In our experience living with the Anceu Coliving community, we have learned that creating value in the rural environment through colivings reflects the ability to generate community projects that include all the territory’s actors, from circular economy and responsible consumption initiatives to educational and cultural programs that strengthen social bonds and enrich community life. At the same time, colivings in rural areas can promote sustainable and environmentally friendly practices by implementing solutions such as regenerative agriculture, the use of renewable energy, and responsible natural resource management. In doing so, not only is the quality of life of the residents improved, but the natural and cultural heritage of the territory is also preserved and valued.

The week of exchange.

During these days, we had the opportunity to visit various creative hubs and meet people who have launched different cultural and creative initiatives. Our tour began with a visit to Espacio Arroelo Coworking (part of the European Creative Hubs Network), , and Reclamos studio, where we shared our research on new biomaterial realities and disseminated the vision and mission we carry out at Laboratorio Biomimético, always taking Nature as a reference and inspiration for innovation. Additionally, we continued our visits to other impactful local projects, including the Mercado de Tía Ni and Casa Nagarola. These places are not only catalysts for rural development but also energizers of the community. From each of these spaces and their managers, we learned valuable lessons about how community initiatives can significantly impact the revitalization of rural areas. The strategies employed, centered on cooperation and sustainability, deeply inspired us and provided us with new perspectives and collaboration possibilities to apply in our own environment and future projects.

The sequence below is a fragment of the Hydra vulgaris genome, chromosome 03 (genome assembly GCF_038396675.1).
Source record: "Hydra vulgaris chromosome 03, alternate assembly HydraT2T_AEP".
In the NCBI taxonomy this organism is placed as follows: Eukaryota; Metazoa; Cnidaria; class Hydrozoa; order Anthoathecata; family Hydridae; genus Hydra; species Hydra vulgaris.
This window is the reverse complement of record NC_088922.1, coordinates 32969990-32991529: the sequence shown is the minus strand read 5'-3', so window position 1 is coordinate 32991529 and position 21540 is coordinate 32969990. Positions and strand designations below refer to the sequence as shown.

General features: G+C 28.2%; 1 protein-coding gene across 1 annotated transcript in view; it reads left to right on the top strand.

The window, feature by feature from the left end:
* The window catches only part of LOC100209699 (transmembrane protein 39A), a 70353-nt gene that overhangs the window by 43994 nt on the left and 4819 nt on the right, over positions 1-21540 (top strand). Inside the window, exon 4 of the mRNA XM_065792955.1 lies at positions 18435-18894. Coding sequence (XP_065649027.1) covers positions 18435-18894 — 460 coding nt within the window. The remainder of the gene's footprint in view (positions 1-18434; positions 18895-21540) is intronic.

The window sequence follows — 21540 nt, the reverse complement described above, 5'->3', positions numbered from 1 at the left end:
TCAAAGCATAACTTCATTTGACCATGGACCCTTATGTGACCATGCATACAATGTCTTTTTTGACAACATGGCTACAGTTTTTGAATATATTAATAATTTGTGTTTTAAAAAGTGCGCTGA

At the same time, during our stay at the coliving, we contributed a series of workshops focused on natural pigments and biomaterials. In these workshops, the residents of Anceu Coliving were able to discover how to extract and use natural pigments, exploring innovative and sustainable techniques for their application in different creative projects. Additionally, we had the opportunity to explore the environment through wonder and biomimicry, discovering the potential of the location of Anceu Coliving. Through activities of observation and reflection, we promoted a deeper connection with nature and a broader understanding of how its processes can inspire sustainable innovations. All this resulted in an exchange of ideas and experiences that will undoubtedly strengthen future innovation and sustainability initiatives within the community, promoting a more collaborative and ecological approach to the projects that arise from this collaboration.

Final Event.

On Saturday, the village of Anceu came alive with A Fuchiqueira, an intergenerational event designed to inspire creativity and foster community ties. Held at the communal house, the event featured a blend of art, technology, and culinary delights, reflecting the diverse interests and expertise of the participants.

The event began with a presentation about our activity and experience at Laboratorio Biomimético, followed by a workshop on biomaterial manufacturing. Each person was able to experiment with different ingredients, waste materials, and techniques, while also understanding the circular and regenerative manufacturing processes implemented by organisms in Nature.

Simultaneously, other maker activities were conducted such as: